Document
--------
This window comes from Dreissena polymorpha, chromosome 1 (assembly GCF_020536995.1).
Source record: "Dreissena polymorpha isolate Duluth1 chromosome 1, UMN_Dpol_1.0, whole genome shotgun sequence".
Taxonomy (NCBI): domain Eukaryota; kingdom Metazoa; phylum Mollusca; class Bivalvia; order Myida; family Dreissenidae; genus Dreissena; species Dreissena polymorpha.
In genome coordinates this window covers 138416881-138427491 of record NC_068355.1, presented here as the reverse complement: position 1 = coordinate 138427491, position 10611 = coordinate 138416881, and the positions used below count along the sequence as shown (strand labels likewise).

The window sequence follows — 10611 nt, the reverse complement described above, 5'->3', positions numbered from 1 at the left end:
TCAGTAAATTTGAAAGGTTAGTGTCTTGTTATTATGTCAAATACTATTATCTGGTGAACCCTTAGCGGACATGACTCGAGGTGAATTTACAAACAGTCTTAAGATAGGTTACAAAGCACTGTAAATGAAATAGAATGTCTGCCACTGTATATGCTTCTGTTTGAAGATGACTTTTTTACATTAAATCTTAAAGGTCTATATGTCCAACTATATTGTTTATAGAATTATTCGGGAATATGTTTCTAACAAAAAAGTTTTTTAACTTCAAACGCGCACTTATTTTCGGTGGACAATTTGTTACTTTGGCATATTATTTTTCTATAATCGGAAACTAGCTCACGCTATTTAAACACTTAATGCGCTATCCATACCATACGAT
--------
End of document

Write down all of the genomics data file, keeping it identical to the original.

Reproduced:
This window comes from Dreissena polymorpha, chromosome 1 (assembly GCF_020536995.1).
Source record: "Dreissena polymorpha isolate Duluth1 chromosome 1, UMN_Dpol_1.0, whole genome shotgun sequence".
Taxonomy (NCBI): domain Eukaryota; kingdom Metazoa; phylum Mollusca; class Bivalvia; order Myida; family Dreissenidae; genus Dreissena; species Dreissena polymorpha.
In genome coordinates this window covers 138416881-138427491 of record NC_068355.1, presented here as the reverse complement: position 1 = coordinate 138427491, position 10611 = coordinate 138416881, and the positions used below count along the sequence as shown (strand labels likewise).

The window sequence follows — 10611 nt, the reverse complement described above, 5'->3', positions numbered from 1 at the left end:
TCAGTAAATTTGAAAGGTTAGTGTCTTGTTATTATGTCAAATACTATTATCTGGTGAACCCTTAGCGGACATGACTCGAGGTGAATTTACAAACAGTCTTAAGATAGGTTACAAAGCACTGTAAATGAAATAGAATGTCTGCCACTGTATATGCTTCTGTTTGAAGATGACTTTTTTACATTAAATCTTAAAGGTCTATATGTCCAACTATATTGTTTATAGAATTATTCGGGAATATGTTTCTAACAAAAAAGTTTTTTAACTTCAAACGCGCACTTATTTTCGGTGGACAATTTGTTACTTTGGCATATTATTTTTCTATAATCGGAAACTAGCTCACGCTATTTAAACACTTAATGCGCTATCCATACCATACGAT